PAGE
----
The Telrad finder is what's known as a "reflex" finder. This means that when you look through the finder, the sky is not magnified. It works much like a red dot scope for a rifle or a jet fighter's heads-up display, and projects three concentric rings on the sky. The rings are 0.5, 2, and 4 degrees wide, respectively. This can be useful as a star-hopping tool, when using the Telrad maps. Every telescope, big or small, should be equipped with a Telrad in addition to a good finderscope. The Telrad gets you "in the ballpark" with a correct image (i.e. up is up, down is down) and no magnification. As many experienced astronomers know, the Telrad is more of a necessity than an accessory.
The Telrad mounts to the telescope using a supplied base. It is then mounted to the OTA (Optical Tube Assembly) using supplied double-sided sticky tape. This stuff is permanent once installed, so choose a good location. Extra bases are available, so sharing a Telrad between two scopes is possible. The best spot I could find on the Zhumell is shown above. Some people notch the base and put the Telrad between the finderscope and the focuser, but I believe that breath from your nose could fog the Telrad while using the finderscope.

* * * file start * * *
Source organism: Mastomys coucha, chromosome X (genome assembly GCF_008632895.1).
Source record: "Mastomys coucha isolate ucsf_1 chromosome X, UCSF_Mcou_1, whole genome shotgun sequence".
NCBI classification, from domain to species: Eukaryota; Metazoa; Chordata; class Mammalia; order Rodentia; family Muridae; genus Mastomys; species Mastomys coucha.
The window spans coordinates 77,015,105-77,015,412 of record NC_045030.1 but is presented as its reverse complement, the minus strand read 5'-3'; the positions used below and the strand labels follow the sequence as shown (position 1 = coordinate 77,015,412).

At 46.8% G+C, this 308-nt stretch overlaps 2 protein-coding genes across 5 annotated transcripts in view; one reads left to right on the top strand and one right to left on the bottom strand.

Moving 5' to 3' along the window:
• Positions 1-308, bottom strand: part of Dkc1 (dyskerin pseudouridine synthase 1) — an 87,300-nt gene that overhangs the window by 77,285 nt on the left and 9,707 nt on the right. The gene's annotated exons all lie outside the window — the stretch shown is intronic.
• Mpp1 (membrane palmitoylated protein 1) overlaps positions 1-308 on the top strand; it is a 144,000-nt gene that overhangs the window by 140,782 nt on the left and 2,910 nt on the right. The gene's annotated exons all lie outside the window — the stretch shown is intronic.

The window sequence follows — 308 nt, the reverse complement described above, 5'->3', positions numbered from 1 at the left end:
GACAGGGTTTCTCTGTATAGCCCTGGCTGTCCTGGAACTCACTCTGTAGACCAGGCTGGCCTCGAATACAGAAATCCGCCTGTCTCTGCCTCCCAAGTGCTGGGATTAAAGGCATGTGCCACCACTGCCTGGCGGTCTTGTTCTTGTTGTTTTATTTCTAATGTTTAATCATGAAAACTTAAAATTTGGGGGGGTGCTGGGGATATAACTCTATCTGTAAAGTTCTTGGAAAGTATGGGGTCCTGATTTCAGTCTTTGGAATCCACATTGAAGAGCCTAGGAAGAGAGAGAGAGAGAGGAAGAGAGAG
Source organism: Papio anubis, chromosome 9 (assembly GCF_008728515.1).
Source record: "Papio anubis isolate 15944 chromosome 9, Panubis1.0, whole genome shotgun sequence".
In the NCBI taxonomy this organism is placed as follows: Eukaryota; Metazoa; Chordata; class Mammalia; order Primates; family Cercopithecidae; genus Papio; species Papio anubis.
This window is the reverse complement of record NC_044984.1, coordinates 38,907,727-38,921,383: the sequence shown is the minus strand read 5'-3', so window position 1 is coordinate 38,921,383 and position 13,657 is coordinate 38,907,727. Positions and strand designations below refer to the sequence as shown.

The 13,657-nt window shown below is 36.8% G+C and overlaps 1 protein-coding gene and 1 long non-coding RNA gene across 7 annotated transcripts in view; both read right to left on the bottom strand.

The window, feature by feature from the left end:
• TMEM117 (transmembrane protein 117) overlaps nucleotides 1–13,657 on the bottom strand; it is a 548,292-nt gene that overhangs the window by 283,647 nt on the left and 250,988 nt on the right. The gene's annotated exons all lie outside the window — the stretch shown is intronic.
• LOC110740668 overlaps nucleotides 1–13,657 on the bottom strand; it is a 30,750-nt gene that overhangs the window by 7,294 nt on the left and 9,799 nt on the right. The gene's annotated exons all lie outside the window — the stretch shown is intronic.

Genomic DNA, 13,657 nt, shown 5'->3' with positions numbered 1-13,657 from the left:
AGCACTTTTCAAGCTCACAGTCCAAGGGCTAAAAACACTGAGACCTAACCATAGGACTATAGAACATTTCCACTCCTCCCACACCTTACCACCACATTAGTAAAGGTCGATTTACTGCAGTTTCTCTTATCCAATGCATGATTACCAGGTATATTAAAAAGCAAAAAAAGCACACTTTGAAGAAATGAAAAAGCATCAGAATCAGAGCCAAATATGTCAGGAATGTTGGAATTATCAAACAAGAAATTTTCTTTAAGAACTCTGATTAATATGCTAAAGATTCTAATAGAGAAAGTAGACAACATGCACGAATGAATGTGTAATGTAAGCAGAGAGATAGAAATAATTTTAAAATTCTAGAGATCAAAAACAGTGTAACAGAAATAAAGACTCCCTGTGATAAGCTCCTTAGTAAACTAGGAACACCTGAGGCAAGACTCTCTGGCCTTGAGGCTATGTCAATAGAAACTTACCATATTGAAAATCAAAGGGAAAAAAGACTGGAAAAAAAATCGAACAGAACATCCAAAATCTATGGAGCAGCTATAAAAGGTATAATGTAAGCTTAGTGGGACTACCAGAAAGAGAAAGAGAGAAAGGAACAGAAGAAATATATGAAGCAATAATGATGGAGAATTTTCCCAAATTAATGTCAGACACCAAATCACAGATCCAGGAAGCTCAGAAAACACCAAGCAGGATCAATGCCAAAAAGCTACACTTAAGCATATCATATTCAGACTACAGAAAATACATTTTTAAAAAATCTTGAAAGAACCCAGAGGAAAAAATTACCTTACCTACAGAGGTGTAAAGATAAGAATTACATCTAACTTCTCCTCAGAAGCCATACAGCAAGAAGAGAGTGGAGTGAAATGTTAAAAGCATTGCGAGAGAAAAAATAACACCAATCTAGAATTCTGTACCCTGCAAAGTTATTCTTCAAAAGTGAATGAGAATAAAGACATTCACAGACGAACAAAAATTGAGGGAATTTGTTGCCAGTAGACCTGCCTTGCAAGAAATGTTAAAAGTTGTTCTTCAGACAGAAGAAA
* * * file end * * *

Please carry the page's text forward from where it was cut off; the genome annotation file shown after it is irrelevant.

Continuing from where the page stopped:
Note the three concentric circles. The three knobs on the Telrad, visible here, are for aiming the Telrad, just like you would for your finderscope. If you sight your Telrad in well enough, when you put an object in the center of the Telrad sight, it should be mostly centered in your eyepiece.
The Telrad is one of the best finder solutions on the market currently. It is simple, relatively cheap, and makes locating objects via starhopping much, much easier. Try one and you'll be hooked!
Disclaimer: I cannot take any responsibility for any damages, to you or to your property, occuring before, during, or after performing this telescope mod or resulting from any advice taken from this website. Do so at your own risk.